Convention on the Elimination of All Forms of Discrimination against Women
CEDAW Information Note 2
Committee on the Elimination of Discrimination against Women
The United Nations Committee on the Elimination of Discrimination against Women (CEDAW), an expert body established in 1982, is composed of 23 experts on women
The Committee's mandate is very specific: it watches over the progress for women made in those countries that are the States parties to the 1979 Convention on the Elimination of All Forms of Discrimination against Women. A country becomes a State party by ratifying or acceding to the Convention and thereby accepting a legal obligation to counteract discrimination against women. The Committee monitors the implementation of national measures to fulfil this obligation.
At its meetings held twice annually, the Committee reviews national reports submitted by the States parties within one year of ratification or accession, and thereafter every four years. These reports, which cover national action taken to improve the situation of women, are presented to the Committee by Government representatives. In discussions with these officials, the CEDAW experts can comment on the report and obtain additional information. This procedure of actual dialogue, developed by the Committee, has proven valuable because it allows for an exchange of views and a clearer analysis of anti-discrimination policies in the various countries.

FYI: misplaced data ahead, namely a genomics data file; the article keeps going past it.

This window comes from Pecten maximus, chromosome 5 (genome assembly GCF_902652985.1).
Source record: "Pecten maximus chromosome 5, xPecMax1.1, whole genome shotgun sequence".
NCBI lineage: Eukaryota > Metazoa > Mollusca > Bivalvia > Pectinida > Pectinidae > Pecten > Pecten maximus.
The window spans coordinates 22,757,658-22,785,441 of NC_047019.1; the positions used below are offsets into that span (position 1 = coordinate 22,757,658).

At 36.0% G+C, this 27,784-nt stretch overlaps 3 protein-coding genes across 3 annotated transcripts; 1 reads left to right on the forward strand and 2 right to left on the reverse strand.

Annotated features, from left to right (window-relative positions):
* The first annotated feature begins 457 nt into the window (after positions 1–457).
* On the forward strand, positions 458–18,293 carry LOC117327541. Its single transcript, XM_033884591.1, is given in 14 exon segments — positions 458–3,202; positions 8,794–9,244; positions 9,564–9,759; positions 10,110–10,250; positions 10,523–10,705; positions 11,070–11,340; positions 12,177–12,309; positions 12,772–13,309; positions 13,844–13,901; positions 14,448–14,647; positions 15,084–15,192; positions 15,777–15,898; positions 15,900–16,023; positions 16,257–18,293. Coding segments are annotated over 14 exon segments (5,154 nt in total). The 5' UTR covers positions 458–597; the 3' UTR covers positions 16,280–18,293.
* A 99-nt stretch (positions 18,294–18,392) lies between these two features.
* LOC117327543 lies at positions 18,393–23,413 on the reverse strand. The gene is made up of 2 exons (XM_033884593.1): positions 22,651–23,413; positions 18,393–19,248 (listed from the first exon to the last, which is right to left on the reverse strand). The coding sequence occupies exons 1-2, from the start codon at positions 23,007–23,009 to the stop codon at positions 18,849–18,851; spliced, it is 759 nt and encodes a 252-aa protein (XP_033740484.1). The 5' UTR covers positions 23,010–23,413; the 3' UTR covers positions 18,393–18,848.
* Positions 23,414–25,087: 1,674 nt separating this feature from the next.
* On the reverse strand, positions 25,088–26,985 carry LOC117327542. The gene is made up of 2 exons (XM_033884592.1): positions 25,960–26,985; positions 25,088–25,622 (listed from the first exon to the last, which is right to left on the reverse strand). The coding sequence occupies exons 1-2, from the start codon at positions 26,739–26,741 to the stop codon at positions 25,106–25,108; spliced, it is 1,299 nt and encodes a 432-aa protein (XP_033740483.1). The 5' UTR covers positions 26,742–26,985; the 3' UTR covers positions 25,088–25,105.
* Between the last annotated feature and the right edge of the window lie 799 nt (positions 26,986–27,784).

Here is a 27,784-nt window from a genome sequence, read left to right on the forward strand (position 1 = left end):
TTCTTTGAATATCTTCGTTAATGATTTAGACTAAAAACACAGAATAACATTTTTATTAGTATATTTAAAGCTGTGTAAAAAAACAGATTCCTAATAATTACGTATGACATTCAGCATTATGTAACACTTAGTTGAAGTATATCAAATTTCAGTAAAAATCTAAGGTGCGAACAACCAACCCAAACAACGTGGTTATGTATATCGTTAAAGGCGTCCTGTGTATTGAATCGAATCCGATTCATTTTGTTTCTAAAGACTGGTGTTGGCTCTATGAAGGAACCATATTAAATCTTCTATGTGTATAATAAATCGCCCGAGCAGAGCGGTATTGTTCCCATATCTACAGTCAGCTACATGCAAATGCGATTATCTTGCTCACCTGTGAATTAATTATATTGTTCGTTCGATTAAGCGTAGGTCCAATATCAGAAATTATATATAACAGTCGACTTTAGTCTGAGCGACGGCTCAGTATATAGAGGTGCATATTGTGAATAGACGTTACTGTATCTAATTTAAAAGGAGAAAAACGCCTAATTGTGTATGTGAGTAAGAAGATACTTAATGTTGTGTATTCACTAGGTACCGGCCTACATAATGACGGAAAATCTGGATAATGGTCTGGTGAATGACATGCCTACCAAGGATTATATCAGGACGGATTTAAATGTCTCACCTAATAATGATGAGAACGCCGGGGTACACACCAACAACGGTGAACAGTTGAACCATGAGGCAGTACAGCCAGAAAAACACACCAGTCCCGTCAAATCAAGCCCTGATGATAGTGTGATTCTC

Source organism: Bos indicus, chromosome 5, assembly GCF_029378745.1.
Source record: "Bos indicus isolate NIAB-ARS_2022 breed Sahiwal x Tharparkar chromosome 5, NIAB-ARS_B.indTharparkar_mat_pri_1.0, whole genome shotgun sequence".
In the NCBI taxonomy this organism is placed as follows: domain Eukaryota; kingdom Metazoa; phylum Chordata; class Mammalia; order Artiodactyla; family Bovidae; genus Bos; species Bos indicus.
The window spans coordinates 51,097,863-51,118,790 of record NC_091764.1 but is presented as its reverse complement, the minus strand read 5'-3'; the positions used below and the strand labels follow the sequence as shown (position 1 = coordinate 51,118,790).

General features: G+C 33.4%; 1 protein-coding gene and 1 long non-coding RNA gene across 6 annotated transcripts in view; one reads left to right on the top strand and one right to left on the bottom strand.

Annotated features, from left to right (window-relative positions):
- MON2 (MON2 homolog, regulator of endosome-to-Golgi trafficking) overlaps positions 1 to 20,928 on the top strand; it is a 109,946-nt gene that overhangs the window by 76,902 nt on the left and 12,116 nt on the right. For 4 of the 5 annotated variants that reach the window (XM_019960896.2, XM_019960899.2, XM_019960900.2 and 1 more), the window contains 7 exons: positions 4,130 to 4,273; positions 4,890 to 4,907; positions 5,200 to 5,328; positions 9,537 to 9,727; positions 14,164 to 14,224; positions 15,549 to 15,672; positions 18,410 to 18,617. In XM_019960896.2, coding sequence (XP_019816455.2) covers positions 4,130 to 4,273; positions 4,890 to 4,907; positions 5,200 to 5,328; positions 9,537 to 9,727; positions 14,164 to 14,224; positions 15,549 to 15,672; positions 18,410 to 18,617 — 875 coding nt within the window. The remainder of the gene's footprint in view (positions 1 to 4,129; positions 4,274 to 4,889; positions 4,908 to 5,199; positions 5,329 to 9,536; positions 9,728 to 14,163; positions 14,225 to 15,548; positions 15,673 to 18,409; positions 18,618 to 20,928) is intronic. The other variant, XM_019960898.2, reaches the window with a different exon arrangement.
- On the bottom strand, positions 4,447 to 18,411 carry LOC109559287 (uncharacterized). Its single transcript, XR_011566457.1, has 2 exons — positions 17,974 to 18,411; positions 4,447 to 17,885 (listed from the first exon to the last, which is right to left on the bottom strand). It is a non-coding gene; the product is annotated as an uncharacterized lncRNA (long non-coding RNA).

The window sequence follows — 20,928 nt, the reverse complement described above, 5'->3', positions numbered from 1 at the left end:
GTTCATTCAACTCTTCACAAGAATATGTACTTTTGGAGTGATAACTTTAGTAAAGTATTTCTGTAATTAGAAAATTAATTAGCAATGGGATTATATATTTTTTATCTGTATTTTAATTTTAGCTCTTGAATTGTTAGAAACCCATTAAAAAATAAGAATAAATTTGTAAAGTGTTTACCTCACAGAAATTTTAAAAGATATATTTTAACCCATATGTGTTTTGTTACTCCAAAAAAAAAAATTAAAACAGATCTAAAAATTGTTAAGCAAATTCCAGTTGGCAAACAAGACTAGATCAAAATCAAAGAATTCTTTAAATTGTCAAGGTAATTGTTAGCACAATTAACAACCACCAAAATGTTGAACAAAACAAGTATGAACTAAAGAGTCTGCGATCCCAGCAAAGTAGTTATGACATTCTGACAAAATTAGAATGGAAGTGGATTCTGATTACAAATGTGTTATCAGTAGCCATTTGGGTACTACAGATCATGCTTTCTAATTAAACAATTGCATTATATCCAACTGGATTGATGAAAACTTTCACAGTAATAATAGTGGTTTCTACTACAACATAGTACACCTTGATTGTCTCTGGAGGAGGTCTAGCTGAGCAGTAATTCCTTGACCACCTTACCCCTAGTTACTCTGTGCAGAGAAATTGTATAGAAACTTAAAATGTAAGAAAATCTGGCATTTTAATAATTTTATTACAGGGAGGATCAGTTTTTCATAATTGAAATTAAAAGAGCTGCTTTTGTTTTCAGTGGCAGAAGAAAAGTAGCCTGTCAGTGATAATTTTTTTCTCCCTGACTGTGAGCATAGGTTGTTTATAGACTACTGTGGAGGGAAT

The Committee also makes recommendations on any issue affecting women to which it believes the States parties should devote more attention. For example, at the 1989 session, the Committee discussed the high incidence of violence against women, requesting information on this problem from all countries. In 1992, the Committee adopted on general recommendation 19, which requires national reports to the Committee to include statistical data on the incidence of violence against women, information on the provision of services for victims, and legislative and other measures taken to protect women against violence in their everyday livesC such as harassment at the workplace, abuse in the family and sexual violence. As of May 1999, the Committee has made 24 general recommendations.